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Can Gestures of Goodwill from the State Condition Attitudes in Post-Authoritarian Democracies?: A Field Experiment
Unformatted Document Text:  9 Results The popularity of field experiments can be attributed in part to the strong causal inferences they produce. Here, relying on randomized assignment of the treatment greatly enhances our ability to obtain unbiased estimates of the causal effect that gestures of goodwill have on individuals’ general willingness to incorporate into democratic life. In order to operationalize the concept of democratically relevant attitudes I use indicators of individuals’ levels of efficacy, engagement, evaluations of the government performance and prospective civil engagement in the hope that seen together a narrative can form explaining how a gesture of goodwill by a government official conditions recipients’ attitudes toward democracy. As is common when using attitudinal variables, I depend on multiple survey indicators in order to reduce measurement error for all dependent and most independent variables (Zeller and Carmines 1980). The Political Engagement Index is a combination of the following three questions: how interested in politics are you (4 point scale); how often do you talk about politics with others (5 point scale); and how closely were you following the elections (4 point scale). The internal reliability for these measures has a Cronbach’s α of .737, which is considerably high. The Efficacy Index, which is a combination of the following 2 questions: people like me don’t have a say in government; and people in government don’t care what people like me think (both based on a 1 to 4 point scale). The internal reliability for these measures has a Cronbach’s α of .569, which is not as high as expected yet well within acceptable levels. The Government Performance Index is composed of the following three questions; how satisfied are you with the work the state government is doing to improve

Authors: Nishikawa, Katsuo.
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9
Results
The popularity of field experiments can be attributed in part to the strong causal
inferences they produce. Here, relying on randomized assignment of the treatment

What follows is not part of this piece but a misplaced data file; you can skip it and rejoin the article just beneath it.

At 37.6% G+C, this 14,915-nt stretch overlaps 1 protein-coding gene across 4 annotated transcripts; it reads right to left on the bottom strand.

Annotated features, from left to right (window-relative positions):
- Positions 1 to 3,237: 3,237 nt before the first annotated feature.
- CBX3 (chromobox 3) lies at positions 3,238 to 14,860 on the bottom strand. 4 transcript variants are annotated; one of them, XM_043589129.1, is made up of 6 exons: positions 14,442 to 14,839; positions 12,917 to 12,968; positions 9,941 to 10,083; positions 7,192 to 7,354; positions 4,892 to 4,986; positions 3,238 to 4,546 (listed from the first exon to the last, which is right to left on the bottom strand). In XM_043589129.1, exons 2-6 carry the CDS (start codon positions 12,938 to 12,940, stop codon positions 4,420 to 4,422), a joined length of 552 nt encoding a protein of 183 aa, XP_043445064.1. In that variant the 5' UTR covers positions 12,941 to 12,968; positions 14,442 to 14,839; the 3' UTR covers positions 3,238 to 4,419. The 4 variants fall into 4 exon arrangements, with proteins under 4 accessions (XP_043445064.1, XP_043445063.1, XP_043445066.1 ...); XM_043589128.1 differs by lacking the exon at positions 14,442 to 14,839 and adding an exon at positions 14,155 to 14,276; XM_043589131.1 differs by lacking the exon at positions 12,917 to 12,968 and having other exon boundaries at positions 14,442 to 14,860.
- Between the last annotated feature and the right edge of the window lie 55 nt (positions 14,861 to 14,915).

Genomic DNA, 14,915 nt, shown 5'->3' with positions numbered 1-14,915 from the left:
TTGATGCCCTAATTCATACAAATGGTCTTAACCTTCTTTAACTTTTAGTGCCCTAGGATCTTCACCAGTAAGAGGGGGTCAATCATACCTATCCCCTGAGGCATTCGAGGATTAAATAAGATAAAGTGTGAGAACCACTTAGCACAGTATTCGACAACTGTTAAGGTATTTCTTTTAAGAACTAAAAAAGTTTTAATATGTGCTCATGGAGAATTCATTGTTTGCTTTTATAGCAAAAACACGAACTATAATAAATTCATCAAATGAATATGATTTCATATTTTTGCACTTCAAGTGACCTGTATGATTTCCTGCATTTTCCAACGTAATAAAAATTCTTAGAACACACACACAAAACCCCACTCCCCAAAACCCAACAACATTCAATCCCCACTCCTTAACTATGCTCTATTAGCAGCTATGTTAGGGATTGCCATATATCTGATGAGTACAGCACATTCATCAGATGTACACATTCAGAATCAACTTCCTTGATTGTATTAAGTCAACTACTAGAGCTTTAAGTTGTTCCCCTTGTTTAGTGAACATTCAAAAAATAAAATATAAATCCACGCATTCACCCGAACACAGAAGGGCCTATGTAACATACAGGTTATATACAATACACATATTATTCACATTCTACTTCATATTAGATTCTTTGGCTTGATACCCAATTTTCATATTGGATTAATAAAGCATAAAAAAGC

greatly enhances our ability to obtain unbiased estimates of the causal effect that gestures
of goodwill have on individuals’ general willingness to incorporate into democratic life.
In order to operationalize the concept of democratically relevant attitudes I use indicators
of individuals’ levels of efficacy, engagement, evaluations of the government
performance and prospective civil engagement in the hope that seen together a narrative
can form explaining how a gesture of goodwill by a government official conditions
recipients’ attitudes toward democracy. As is common when using attitudinal variables, I
depend on multiple survey indicators in order to reduce measurement error for all
dependent and most independent variables (Zeller and Carmines 1980).
The Political Engagement Index is a combination of the following three
questions: how interested in politics are you (4 point scale); how often do you talk about
politics with others (5 point scale); and how closely were you following the elections (4
point scale). The internal reliability for these measures has a Cronbach’s α of .737,
which is considerably high. The Efficacy Index, which is a combination of the following
2 questions: people like me don’t have a say in government; and people in government
don’t care what people like me think (both based on a 1 to 4 point scale). The internal
reliability for these measures has a Cronbach’s α of .569, which is not as high as expected
yet well within acceptable levels.
The Government Performance Index is composed of the following three
questions; how satisfied are you with the work the state government is doing to improve


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